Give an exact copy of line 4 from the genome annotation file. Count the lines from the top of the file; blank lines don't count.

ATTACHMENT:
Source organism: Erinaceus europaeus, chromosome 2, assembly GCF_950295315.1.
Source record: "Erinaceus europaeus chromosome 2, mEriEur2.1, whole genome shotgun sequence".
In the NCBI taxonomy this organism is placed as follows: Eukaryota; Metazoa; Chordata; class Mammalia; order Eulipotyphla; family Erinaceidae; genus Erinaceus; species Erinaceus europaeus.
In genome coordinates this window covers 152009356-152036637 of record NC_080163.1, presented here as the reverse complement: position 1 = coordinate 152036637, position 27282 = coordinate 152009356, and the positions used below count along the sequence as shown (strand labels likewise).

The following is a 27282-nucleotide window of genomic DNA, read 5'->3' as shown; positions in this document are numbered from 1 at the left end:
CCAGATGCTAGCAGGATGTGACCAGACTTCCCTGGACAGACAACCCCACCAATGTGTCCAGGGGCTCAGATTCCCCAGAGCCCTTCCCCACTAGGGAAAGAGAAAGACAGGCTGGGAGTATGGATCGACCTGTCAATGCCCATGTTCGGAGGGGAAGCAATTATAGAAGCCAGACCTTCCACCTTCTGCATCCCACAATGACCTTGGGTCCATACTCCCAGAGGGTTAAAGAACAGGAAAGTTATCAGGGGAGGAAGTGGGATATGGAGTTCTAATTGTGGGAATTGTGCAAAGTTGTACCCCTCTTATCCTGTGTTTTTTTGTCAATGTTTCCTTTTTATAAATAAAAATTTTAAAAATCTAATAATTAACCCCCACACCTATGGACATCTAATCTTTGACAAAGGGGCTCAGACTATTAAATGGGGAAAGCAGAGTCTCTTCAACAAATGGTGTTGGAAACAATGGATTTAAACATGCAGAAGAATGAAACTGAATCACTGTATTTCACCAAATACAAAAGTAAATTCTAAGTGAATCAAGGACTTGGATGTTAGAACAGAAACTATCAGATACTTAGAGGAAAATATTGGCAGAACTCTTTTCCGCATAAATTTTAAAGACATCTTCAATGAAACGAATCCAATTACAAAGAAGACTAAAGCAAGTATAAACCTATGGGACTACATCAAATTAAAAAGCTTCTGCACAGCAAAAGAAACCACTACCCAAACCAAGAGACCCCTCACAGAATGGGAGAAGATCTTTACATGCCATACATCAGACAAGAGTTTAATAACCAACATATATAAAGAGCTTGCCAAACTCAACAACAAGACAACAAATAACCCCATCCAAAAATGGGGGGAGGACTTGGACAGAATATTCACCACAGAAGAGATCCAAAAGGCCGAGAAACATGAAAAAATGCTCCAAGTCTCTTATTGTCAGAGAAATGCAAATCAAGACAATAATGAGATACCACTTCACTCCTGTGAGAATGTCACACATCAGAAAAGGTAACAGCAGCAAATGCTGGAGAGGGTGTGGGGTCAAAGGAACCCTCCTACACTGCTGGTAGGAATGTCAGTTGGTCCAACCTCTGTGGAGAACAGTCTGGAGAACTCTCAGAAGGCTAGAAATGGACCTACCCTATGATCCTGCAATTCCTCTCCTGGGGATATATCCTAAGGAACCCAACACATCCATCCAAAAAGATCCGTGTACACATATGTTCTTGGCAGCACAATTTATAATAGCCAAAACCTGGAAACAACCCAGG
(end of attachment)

In genome coordinates this window covers 152009356-152036637 of record NC_080163.1, presented here as the reverse complement: position 1 = coordinate 152036637, position 27282 = coordinate 152009356, and the positions used below count along the sequence as shown (strand labels likewise).